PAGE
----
Above:- the main street of Saddleworth, early 1900s. Image c/o State Library South Australia
Saddleworth has a 3 km long Heritage Walking Trail which provides an insight into the history of the town and the district.
The Saddleworth silos are a large complex and are operated by Viterra Australia. They are located on Girth Street in the town.
I parked in Girth Street and operated from the 4WD, running the Icom IC-7000, 100 watts, and the Codan 9350 antenna (1.5 metre stainless steel whip).
Above:- the activation zone at the Saddleworth silos. Map c/o SiOTA website.
My fourth silo for 26th April 2023 was the Manoora silo VK-MNR5. Manoora is located about 121 km north of the city of Adelaide.
Above:- Map showing the location of Manoora. Map c/o Google Maps.
In 1841, Scottish sheep pastoralists Edward and William Peter settled in the Manoora district. The township of Manoora is named in honour of another early pastoral station owned by A.W.J. Grant. Manoora is believed to be an aboriginal word meaning spring or water.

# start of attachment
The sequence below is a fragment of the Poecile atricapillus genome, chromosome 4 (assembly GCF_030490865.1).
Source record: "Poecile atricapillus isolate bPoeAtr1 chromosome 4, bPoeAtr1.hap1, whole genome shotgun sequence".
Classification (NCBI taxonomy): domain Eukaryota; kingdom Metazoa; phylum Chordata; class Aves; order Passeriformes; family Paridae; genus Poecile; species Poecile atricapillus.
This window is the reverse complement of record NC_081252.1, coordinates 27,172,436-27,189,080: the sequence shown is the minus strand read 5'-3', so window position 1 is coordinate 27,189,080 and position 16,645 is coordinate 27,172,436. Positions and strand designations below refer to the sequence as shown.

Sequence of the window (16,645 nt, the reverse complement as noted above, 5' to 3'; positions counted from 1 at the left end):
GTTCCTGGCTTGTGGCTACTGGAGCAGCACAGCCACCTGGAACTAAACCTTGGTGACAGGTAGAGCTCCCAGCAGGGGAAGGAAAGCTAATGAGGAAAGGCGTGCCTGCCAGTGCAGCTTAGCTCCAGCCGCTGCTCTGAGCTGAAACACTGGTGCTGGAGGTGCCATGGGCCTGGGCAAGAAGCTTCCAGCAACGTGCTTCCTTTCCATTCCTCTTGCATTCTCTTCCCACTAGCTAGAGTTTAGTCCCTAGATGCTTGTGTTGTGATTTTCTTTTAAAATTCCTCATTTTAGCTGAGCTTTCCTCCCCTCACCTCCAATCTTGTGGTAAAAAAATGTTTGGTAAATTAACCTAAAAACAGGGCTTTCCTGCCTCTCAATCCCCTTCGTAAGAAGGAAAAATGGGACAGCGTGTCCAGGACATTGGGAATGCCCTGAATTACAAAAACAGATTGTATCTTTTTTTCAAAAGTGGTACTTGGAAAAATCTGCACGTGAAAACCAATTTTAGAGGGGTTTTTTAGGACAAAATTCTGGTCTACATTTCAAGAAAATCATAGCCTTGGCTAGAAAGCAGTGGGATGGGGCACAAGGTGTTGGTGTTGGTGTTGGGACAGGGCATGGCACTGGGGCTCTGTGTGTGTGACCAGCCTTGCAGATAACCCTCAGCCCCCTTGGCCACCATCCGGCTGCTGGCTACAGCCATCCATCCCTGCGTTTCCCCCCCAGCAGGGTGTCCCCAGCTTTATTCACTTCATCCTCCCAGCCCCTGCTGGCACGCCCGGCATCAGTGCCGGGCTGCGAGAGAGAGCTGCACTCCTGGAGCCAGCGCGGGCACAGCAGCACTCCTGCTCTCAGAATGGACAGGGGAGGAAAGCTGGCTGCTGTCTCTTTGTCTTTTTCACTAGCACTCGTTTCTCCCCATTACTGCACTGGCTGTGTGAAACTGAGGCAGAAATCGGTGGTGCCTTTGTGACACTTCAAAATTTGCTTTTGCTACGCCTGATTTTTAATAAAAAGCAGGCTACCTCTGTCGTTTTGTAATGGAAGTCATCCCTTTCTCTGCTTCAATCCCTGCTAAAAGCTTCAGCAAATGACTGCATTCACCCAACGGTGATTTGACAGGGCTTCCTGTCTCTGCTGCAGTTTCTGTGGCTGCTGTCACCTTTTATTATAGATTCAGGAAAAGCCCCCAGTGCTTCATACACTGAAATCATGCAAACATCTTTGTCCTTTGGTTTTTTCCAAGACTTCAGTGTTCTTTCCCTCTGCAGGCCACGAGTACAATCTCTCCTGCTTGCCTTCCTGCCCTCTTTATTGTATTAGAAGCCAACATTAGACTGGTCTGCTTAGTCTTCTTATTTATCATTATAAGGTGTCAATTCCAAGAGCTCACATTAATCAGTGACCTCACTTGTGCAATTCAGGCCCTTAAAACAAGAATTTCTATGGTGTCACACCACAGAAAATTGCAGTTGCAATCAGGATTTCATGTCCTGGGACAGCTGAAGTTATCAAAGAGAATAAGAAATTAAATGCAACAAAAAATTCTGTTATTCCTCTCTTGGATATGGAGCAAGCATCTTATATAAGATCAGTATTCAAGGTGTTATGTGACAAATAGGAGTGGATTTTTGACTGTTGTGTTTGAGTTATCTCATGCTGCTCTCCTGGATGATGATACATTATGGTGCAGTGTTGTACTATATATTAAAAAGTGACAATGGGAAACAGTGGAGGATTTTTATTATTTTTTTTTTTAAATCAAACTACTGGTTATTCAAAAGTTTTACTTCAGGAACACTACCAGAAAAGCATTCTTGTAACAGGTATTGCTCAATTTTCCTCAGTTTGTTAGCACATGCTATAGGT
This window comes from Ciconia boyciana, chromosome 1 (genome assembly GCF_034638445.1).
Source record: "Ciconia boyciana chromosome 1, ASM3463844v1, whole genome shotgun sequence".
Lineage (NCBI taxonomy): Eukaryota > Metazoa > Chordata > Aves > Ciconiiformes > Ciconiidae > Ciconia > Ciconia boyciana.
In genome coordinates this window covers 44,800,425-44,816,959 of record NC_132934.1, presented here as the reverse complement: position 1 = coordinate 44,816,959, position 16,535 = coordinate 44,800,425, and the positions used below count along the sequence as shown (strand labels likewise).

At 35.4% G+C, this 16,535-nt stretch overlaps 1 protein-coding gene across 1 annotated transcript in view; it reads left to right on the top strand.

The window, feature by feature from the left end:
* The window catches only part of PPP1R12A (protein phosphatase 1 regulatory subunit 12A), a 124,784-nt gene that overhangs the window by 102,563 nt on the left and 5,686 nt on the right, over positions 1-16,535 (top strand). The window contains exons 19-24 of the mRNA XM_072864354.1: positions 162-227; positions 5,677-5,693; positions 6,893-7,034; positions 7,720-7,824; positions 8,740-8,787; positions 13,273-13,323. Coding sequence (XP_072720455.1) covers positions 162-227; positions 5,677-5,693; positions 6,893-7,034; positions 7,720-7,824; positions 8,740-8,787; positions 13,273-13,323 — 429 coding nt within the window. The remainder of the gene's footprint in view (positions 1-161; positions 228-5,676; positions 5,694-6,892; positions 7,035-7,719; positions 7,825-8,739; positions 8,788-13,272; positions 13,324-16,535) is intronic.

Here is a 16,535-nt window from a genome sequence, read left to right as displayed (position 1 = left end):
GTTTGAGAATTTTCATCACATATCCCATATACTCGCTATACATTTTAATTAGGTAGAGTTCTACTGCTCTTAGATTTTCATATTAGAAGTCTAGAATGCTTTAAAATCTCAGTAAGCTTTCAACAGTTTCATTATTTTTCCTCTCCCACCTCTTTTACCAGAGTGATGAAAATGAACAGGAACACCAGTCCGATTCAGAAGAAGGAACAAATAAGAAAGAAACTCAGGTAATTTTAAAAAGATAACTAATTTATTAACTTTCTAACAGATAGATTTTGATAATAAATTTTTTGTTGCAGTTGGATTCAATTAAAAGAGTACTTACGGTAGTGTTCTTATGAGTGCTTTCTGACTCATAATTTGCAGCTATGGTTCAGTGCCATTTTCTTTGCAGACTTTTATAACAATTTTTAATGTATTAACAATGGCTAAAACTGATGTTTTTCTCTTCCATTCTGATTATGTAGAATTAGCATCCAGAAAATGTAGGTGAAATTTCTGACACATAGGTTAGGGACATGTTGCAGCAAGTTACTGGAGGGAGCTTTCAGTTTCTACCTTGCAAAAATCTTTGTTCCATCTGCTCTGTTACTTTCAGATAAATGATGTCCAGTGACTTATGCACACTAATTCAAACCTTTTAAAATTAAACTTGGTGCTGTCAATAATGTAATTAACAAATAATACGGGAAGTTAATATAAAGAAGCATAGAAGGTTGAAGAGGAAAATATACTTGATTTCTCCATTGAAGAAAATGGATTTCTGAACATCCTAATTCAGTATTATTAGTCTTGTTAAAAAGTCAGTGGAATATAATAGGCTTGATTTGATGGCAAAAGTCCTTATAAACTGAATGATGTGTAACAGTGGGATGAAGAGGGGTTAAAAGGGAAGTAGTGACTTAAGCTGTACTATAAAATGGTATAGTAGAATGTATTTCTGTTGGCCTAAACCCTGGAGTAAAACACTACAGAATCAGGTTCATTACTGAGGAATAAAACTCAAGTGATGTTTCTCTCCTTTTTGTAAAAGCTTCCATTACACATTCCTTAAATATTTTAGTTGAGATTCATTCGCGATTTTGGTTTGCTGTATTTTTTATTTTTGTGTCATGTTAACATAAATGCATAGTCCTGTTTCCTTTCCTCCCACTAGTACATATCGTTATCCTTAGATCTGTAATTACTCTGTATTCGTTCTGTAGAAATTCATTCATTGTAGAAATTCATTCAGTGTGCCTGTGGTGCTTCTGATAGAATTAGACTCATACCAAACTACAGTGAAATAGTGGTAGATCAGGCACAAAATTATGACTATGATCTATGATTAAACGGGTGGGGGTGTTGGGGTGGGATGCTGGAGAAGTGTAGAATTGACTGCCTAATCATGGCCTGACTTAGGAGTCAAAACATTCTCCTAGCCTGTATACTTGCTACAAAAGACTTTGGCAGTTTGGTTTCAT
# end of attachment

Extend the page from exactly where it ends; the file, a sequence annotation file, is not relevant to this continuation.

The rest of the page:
Manoora was situated on the Peterborough railway line which serviced the mining town of Burra until the line was closed. Unfortunately, I was not able to view the old Robertstown railway station as it is obscured by trees and there were a number of signs indicating it was private property. The old railway shed, crane, and water tank were visible.
The Manoora silos are part of Manoora Seeds Pty Ltd, which is located directly opposite the old railway station.
I parked directly opposite the silos and operated from the 4WD. I ran the Icom IC7000, 100 watts, and the Codan 9350 antenna (1.5-metre stainless steel whip). It was great to get some Silo to Silo contacts with Alan VK1AO/VK2MET who was activating silos in New South Wales.
Above:- the activation zone at the Manoora silo. Image c/o SiOTA website.
My third silo for 26th April 2023, was the Robertstown silo VK-RBN5. Robertstown is located about 133 km north of the city of Adelaide
Above:- Map showing the location of Robertstown. Map c/o Google Maps.
Prior to heading to Robertown, I headed along Curio Road to the little town of Marrabel. This tiny town of only around 200 people is famous throughout Australia for its annual rodeo and bull ride